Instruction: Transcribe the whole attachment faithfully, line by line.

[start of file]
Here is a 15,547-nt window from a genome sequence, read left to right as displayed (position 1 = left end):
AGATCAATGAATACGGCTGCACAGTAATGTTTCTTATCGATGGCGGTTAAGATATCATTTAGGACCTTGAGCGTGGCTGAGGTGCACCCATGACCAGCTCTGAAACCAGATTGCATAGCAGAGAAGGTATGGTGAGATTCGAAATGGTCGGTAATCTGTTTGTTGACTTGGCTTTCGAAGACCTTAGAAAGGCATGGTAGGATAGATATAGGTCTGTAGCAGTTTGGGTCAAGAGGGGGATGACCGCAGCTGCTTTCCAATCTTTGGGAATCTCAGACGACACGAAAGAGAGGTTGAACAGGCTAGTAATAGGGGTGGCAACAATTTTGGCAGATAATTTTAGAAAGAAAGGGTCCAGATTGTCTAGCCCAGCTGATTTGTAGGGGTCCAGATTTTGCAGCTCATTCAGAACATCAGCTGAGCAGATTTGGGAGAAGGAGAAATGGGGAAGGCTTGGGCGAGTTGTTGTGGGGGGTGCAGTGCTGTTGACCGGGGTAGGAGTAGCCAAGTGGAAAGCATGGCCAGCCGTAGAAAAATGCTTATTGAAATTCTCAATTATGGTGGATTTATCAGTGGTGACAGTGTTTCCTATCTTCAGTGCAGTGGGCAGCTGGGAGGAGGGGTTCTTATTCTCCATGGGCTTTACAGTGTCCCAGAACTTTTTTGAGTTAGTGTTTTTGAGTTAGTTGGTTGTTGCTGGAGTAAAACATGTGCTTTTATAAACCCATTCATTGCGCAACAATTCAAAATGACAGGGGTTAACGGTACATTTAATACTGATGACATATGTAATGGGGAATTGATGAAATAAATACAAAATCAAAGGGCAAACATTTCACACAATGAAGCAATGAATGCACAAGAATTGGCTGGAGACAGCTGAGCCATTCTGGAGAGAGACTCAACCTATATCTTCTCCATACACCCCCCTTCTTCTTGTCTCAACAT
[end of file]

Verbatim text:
Here is a 15,547-nt window from a genome sequence, read left to right as displayed (position 1 = left end):
AGATCAATGAATACGGCTGCACAGTAATGTTTCTTATCGATGGCGGTTAAGATATCATTTAGGACCTTGAGCGTGGCTGAGGTGCACCCATGACCAGCTCTGAAACCAGATTGCATAGCAGAGAAGGTATGGTGAGATTCGAAATGGTCGGTAATCTGTTTGTTGACTTGGCTTTCGAAGACCTTAGAAAGGCATGGTAGGATAGATATAGGTCTGTAGCAGTTTGGGTCAAGAGGGGGATGACCGCAGCTGCTTTCCAATCTTTGGGAATCTCAGACGACACGAAAGAGAGGTTGAACAGGCTAGTAATAGGGGTGGCAACAATTTTGGCAGATAATTTTAGAAAGAAAGGGTCCAGATTGTCTAGCCCAGCTGATTTGTAGGGGTCCAGATTTTGCAGCTCATTCAGAACATCAGCTGAGCAGATTTGGGAGAAGGAGAAATGGGGAAGGCTTGGGCGAGTTGTTGTGGGGGGTGCAGTGCTGTTGACCGGGGTAGGAGTAGCCAAGTGGAAAGCATGGCCAGCCGTAGAAAAATGCTTATTGAAATTCTCAATTATGGTGGATTTATCAGTGGTGACAGTGTTTCCTATCTTCAGTGCAGTGGGCAGCTGGGAGGAGGGGTTCTTATTCTCCATGGGCTTTACAGTGTCCCAGAACTTTTTTGAGTTAGTGTTTTTGAGTTAGTTGGTTGTTGCTGGAGTAAAACATGTGCTTTTATAAACCCATTCATTGCGCAACAATTCAAAATGACAGGGGTTAACGGTACATTTAATACTGATGACATATGTAATGGGGAATTGATGAAATAAATACAAAATCAAAGGGCAAACATTTCACACAATGAAGCAATGAATGCACAAGAATTGGCTGGAGACAGCTGAGCCATTCTGGAGAGAGACTCAACCTATATCTTCTCCATACACCCCCCTTCTTCTTGTCTCAACAT